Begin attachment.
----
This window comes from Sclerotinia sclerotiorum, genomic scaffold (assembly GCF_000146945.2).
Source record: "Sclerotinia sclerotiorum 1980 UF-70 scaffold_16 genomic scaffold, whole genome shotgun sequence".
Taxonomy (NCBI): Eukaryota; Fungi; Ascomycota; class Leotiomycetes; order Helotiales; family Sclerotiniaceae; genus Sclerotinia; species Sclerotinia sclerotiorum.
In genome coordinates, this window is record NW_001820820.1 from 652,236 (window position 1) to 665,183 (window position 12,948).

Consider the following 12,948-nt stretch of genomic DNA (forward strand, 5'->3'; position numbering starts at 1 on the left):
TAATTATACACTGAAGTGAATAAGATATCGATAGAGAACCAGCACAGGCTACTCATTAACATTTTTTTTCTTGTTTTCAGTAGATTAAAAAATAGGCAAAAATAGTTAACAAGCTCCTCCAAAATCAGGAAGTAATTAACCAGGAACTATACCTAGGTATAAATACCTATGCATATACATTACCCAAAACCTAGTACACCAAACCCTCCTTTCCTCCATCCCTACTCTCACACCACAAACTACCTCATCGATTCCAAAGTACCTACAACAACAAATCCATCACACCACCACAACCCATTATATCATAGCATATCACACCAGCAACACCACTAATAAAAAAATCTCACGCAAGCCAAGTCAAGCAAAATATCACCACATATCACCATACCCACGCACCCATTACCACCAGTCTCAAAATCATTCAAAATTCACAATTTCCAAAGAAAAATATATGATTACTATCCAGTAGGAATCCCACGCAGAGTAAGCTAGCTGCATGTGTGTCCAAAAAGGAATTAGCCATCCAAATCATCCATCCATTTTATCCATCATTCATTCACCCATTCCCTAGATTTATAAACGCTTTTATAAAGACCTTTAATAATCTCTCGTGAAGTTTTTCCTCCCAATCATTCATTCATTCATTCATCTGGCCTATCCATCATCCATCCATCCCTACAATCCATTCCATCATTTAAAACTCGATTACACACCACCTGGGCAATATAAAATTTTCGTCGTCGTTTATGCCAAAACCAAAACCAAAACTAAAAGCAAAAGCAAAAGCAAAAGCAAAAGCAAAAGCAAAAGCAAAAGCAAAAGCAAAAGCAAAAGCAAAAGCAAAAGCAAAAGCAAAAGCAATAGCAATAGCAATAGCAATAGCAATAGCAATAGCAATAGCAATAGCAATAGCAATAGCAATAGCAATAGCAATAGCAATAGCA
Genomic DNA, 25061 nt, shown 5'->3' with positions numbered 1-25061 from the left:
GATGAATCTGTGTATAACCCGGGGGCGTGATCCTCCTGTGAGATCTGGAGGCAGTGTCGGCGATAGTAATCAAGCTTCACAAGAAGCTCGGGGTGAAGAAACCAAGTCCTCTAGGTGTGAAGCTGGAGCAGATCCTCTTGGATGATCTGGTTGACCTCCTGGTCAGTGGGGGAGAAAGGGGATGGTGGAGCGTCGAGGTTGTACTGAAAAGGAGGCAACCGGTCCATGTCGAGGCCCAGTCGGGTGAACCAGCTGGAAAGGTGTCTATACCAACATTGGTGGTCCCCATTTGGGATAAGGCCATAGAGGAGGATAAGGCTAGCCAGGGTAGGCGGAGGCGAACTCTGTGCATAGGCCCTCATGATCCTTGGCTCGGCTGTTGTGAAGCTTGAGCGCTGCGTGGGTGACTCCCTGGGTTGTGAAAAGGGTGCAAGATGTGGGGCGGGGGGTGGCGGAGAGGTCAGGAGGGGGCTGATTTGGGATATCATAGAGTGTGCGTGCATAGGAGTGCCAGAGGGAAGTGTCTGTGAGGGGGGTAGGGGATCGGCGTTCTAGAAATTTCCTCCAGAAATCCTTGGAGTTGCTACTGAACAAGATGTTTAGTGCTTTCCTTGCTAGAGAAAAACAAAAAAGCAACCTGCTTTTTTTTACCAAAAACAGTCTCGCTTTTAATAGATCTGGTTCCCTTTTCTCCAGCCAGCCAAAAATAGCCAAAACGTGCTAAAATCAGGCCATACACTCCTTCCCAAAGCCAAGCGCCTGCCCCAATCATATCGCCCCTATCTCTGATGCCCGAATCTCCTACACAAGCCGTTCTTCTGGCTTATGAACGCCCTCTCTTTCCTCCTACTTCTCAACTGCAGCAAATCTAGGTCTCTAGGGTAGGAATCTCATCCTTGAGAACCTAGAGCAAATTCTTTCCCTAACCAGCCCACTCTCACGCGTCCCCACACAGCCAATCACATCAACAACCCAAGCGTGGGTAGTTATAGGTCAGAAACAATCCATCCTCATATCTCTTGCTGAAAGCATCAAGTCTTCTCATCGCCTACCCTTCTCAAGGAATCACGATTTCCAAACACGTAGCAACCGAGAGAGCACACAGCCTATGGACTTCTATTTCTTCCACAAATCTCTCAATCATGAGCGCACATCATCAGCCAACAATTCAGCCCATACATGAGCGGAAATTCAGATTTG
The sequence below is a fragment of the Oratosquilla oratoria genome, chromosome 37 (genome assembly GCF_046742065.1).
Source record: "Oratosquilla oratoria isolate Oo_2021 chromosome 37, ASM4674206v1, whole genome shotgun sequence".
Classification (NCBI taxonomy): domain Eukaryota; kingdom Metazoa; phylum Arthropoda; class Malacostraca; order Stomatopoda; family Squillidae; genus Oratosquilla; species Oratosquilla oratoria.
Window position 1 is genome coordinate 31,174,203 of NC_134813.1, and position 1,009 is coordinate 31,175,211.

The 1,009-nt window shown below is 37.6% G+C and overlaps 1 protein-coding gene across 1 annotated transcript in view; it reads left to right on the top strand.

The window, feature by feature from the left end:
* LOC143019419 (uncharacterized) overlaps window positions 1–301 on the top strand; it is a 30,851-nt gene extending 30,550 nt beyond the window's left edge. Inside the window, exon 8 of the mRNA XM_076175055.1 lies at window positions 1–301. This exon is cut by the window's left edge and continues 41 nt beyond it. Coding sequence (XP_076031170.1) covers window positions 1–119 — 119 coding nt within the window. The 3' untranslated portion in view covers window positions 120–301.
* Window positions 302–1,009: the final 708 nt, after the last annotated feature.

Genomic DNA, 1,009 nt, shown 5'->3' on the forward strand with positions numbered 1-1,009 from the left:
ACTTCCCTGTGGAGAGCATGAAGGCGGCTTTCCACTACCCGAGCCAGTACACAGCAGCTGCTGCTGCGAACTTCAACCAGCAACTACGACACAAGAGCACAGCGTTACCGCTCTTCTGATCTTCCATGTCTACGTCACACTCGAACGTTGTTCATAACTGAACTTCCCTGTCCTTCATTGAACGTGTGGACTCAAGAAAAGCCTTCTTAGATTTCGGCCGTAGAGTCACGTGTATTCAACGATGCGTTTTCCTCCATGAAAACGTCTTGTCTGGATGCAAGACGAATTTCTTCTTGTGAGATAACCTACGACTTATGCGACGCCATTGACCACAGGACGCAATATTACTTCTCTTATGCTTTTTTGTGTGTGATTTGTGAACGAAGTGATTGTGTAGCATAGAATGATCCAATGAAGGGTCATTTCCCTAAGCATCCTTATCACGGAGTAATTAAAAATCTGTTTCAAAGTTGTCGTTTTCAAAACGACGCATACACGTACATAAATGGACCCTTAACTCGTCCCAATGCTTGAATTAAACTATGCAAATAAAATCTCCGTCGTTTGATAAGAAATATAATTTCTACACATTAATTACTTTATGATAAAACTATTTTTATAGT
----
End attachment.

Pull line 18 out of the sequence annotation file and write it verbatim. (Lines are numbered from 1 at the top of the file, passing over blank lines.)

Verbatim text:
ACTTCCCTGTGGAGAGCATGAAGGCGGCTTTCCACTACCCGAGCCAGTACACAGCAGCTGCTGCTGCGAACTTCAACCAGCAACTACGACACAAGAGCACAGCGTTACCGCTCTTCTGATCTTCCATGTCTACGTCACACTCGAACGTTGTTCATAACTGAACTTCCCTGTCCTTCATTGAACGTGTGGACTCAAGAAAAGCCTTCTTAGATTTCGGCCGTAGAGTCACGTGTATTCAACGATGCGTTTTCCTCCATGAAAACGTCTTGTCTGGATGCAAGACGAATTTCTTCTTGTGAGATAACCTACGACTTATGCGACGCCATTGACCACAGGACGCAATATTACTTCTCTTATGCTTTTTTGTGTGTGATTTGTGAACGAAGTGATTGTGTAGCATAGAATGATCCAATGAAGGGTCATTTCCCTAAGCATCCTTATCACGGAGTAATTAAAAATCTGTTTCAAAGTTGTCGTTTTCAAAACGACGCATACACGTACATAAATGGACCCTTAACTCGTCCCAATGCTTGAATTAAACTATGCAAATAAAATCTCCGTCGTTTGATAAGAAATATAATTTCTACACATTAATTACTTTATGATAAAACTATTTTTATAGT